Friday Roundup – September 22, 2017

The Friday Roundup is a collection of five stories that you need to know about each week. From policy, to innovations, look to us to keep you up to date on what’s happening in the healthcare industry.

Progress Comes with Bioethical Concerns

Artificial embryo sounds like something from a Sci-Fi movie, but it’s actually what researcher Yue Shao created during an experiment with stem cells. Shao is a part of a team at the University of Michigan working on human organoids. An organoid is a group of cells that contains characteristics of a specific organ.


Though Shao’s initial artificial embryo did not contain the necessary cells for full development (it didn’t contain cell types for the brain or heart), the fact that it was able to progress provides scientists with great opportunity as embryonic cells use in research has been a highly politicized subject.


There are still ethical concerns though as these embryoids aren’t the same as an actual human embryo. Scientists are cautious, and adhering to the “14-day rule” used when studying human embryos: No human embryo is studied beyond two weeks, or past when the primitive streak forms.

“Hail-Mary” Healthcare Bill Introduced

The new measure was proposed by Senators Lindsey Graham and Bill Cassidy, and is being regarded as republicans’ “last chance” to repeal the ACA. There has been a significant amount of opposition from not only democrats but also healthcare organizations across the country.


Critics of the measure argue the widespread restructuring would wreak havoc in insurance markets and loosened regulations would undermine important patient protections, especially those with pre-existing conditions.

Biosimilars Were Approved, But Will They Be Available?

Last week, the FDA approved Mvasi, a biosimilar to Avastin, a drug used to treat multiple cancers. In the release, the FDA touted that biosimilars are a great way to improve access to life-saving drugs while reducing cost, but an article in Bloomberg points out that may not be accurate.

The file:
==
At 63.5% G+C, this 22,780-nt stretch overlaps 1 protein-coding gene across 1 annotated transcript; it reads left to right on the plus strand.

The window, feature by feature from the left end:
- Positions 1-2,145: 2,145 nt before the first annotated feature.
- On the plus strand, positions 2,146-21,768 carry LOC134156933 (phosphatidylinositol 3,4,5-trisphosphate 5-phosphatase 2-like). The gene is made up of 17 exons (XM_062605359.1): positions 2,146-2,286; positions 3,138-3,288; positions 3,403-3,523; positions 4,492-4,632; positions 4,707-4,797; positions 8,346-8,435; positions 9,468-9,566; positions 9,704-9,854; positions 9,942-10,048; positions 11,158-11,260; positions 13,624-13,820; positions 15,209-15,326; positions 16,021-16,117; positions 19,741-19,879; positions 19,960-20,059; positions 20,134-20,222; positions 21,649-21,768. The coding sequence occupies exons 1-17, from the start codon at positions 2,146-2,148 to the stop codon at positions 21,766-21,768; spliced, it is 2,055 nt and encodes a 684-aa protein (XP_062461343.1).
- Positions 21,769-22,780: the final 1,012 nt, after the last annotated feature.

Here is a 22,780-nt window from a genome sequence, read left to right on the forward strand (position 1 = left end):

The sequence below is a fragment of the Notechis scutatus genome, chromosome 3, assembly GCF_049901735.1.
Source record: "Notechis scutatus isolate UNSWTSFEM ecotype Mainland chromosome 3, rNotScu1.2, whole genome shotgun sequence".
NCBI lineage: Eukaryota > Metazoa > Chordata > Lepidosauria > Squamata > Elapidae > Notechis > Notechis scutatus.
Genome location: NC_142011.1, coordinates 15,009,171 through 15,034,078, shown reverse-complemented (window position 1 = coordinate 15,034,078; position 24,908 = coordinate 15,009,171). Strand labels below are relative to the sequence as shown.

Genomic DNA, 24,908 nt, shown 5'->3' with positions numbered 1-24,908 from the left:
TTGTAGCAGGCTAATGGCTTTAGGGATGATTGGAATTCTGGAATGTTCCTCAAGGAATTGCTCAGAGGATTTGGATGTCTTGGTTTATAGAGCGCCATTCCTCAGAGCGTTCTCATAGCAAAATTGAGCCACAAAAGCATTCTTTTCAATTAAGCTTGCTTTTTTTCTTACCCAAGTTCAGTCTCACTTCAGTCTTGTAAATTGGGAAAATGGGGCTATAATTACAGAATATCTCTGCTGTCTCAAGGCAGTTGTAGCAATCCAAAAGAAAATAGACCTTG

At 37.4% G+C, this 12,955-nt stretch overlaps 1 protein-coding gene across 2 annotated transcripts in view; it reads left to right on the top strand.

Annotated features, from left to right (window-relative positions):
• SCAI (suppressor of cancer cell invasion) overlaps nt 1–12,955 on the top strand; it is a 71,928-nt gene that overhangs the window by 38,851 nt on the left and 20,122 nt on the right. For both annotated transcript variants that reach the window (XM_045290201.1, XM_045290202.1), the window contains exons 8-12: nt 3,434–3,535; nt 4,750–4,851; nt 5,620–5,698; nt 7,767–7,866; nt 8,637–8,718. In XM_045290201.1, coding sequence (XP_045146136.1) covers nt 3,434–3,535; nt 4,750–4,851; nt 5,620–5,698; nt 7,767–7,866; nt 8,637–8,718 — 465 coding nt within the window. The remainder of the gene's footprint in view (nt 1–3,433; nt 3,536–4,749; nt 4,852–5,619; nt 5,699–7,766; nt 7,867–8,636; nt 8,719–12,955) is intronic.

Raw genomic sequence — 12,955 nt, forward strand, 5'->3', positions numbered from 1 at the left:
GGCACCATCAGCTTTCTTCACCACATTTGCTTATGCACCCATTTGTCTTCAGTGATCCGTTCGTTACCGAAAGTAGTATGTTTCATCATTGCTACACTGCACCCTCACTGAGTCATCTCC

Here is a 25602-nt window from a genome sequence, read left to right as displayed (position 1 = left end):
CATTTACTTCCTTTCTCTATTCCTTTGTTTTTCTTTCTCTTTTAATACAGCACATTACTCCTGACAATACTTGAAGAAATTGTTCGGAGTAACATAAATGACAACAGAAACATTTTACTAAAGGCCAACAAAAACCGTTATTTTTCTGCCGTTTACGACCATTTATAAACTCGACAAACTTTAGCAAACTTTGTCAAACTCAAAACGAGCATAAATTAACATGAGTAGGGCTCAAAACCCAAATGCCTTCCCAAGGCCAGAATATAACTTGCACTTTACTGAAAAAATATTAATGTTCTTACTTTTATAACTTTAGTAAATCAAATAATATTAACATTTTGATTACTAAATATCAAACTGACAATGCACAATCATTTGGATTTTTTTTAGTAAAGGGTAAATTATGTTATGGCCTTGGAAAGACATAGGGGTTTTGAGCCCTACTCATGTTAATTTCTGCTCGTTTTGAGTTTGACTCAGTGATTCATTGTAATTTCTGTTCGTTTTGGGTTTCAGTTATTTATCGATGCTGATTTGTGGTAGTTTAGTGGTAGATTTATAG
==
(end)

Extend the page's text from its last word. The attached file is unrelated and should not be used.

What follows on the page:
Amgen has released no price or market date for the biosimilar and some doctors are also unclear on when a biosimilar should be prescribed (and if patients already on the drug should be switched to the biosimilar). Complicating things more are patent disputes, which slow the drug’s journey to actual patients in need of treatment.

Are Insurers Partially Responsible for the Opioid Crisis?

The toll the opioid crisis has taken has everyone asking challenging questions of the structure of healthcare in the U.S. Doctors and pharmaceutical companies have been criticized for contributing to the overprescription of opioids in the past, but now insurers are taking some of the blame.


Almost every plan in the 35.7 million analyzed by ProPublica and the New York Times covered common opioids, and only some required approval. In contrast, only one-third covered Butrans, a skin patch with a less addictive opioid and every plan that covered a similar, more expensive patch required prior approval.


What do you think? Should insurers bear some of the blame? Should they modify policies to provide more access to less addictive painkillers? Tag us on Twitter (@angelMD_inc) and let us know.

Puerto Rico Devastated by Hurricane Maria

The Category 4 hurricane hit the island earlier this week with sustained winds of 155 miles per hour and knocked out the country’s power. Now experts are saying its underfunded health system might also be destroyed.


In addition to the surface injuries hurricanes cause, infectious diseases also spread easier because of infrastructure damage and increased human contact (via packed shelters). The power outage will also put a strain on the health system and cause reliance on backup generators.


If you would like to help the citizen of Puerto Rico, you can donate here.

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Friday Roundup – September 8, 2017

The Friday Roundup is a collection of five stories that you need to know about each week. From policy, to innovations, look to us to keep you up to date on what’s happening in the healthcare industry.

CAR-T Clinical Trial Causes Lethal Reaction

Following the approval of Novartis’ CAR-T treatment last week, CAR-T made headlines again for a much more sobering reason: Patient death. The first patient in the Cellartis clinical trial died eight days after receiving the therapy due to a toxic reaction to the treatment, resulting in cytokine release syndrome and capillary leak syndrome.


The trial has been halted by the FDA and the ordeal has sent the company’s stock plummeting, down 30 percent in pre-market trading.

The Other Side of Zika

The virus which can result in birth defects, including microcephaly, has been used to shrink aggressive tumors in mice. The virus targets stem cells, which is damaging in babies due to the large number of stem cells in their brains. Adult brains, however, have few stem cells, except those which are a part of glioblastomas.